Cover image for Irenaeus and Genesis: A Study of Competition in Early Christian Hermeneutics By Thomas Holsinger-Friesen

Irenaeus and Genesis

A Study of Competition in Early Christian Hermeneutics

Thomas Holsinger-Friesen

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$34.95 | Paperback Edition
ISBN: 978-1-57506-700-1

266 pages
6" × 9"
2009

Journal of Theological Interpretation Supplements

Irenaeus and Genesis

A Study of Competition in Early Christian Hermeneutics

Thomas Holsinger-Friesen

Irenaeus, the second-century bishop of Lyons, left such an impression upon the church that he is sometimes considered to be theology’s “founding father.” After all, his legacy includes such theological landmarks as the regula fidei (or “rule of faith”) and the doctrine of recapitulation. Although these ought not to be minimized, we may gain a new appreciation for this early bishop by highlighting a facet of his work that is even more central: the distinctive shape of the hermeneutic guiding his readings of sacred texts as Christian Scripture. Within the contemporary climate of twenty-first century theology, the reopening of questions of power, truth, authenticity, and holism points to a critique of hermeneutical process (not just theological end-product). In Irenaeus’s day, Gnostic Christians on the fringe of the church offered a vision of the telos of faith that many found compelling. Responding to this challenge required Irenaeus to articulate an even more satisfying Christian theology and anthropology on the basis of Scripture and received apostolic tradition. In this battle of hermeneutics, both sides considered protological texts such as Genesis 1:26 and 2:7 to be indispensible. Through a sympathetic reading, then, of Irenaeus and his competitors, we aim to better understand why Irenaeus’s biblical interpretations ultimately were deemed more plausible, faithful, and fruitful within the mainstream of the church.

 

  • Description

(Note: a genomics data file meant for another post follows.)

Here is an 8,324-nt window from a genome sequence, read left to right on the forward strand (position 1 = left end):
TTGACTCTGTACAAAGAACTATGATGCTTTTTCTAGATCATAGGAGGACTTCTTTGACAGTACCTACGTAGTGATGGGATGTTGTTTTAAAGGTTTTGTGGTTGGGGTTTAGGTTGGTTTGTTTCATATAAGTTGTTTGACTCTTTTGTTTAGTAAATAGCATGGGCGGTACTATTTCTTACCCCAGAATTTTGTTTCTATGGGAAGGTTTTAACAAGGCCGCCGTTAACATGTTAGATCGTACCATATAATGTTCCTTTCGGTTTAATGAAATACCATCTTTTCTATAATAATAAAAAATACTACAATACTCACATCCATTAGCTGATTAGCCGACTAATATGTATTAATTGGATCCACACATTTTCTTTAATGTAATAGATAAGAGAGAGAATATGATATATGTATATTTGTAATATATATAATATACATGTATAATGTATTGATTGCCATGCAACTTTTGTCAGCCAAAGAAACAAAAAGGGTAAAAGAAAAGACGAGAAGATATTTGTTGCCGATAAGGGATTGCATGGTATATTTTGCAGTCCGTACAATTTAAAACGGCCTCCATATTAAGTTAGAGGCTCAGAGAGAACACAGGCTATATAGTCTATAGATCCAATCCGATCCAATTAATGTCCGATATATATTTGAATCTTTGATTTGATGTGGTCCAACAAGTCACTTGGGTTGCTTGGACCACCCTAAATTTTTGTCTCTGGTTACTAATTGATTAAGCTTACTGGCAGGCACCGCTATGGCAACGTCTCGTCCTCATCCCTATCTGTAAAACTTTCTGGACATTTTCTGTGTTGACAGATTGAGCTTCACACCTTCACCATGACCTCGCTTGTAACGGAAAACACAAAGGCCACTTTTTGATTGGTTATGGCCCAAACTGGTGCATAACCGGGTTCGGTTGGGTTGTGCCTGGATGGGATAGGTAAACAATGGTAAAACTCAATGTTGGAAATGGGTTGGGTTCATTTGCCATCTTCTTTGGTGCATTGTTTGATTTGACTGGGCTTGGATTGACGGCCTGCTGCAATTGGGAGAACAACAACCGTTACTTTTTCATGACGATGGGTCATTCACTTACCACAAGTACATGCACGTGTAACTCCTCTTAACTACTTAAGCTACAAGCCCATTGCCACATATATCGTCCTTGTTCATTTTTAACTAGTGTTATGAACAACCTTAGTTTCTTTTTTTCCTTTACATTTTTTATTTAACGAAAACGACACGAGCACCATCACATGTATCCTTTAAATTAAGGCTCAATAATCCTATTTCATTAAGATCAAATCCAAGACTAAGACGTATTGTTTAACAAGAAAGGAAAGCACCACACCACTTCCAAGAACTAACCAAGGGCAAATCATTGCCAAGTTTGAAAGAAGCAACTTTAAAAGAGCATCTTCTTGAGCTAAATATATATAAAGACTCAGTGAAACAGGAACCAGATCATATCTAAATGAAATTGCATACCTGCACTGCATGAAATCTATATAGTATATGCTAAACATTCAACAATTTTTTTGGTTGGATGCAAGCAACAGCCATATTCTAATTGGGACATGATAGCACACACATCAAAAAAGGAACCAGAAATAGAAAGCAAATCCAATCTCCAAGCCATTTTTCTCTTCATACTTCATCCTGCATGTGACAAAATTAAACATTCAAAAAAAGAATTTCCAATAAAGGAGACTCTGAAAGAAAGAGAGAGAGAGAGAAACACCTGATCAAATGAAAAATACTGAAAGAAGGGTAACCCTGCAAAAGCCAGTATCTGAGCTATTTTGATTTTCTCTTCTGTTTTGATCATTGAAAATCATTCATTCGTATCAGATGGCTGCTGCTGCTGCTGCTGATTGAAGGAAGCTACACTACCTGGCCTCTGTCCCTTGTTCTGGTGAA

Irenaeus, the second-century bishop of Lyons, left such an impression upon the church that he is sometimes considered to be theology’s “founding father.” After all, his legacy includes such theological landmarks as the regula fidei (or “rule of faith”) and the doctrine of recapitulation. Although these ought not to be minimized, we may gain a new appreciation for this early bishop by highlighting a facet of his work that is even more central: the distinctive shape of the hermeneutic guiding his readings of sacred texts as Christian Scripture. Within the contemporary climate of twenty-first century theology, the reopening of questions of power, truth, authenticity, and holism points to a critique of hermeneutical process (not just theological end-product). In Irenaeus’s day, Gnostic Christians on the fringe of the church offered a vision of the telos of faith that many found compelling. Responding to this challenge required Irenaeus to articulate an even more satisfying Christian theology and anthropology on the basis of Scripture and received apostolic tradition. In this battle of hermeneutics, both sides considered protological texts such as Genesis 1:26 and 2:7 to be indispensible. Through a sympathetic reading, then, of Irenaeus and his competitors, we aim to better understand why Irenaeus’s biblical interpretations ultimately were deemed more plausible, faithful, and fruitful within the mainstream of the church.

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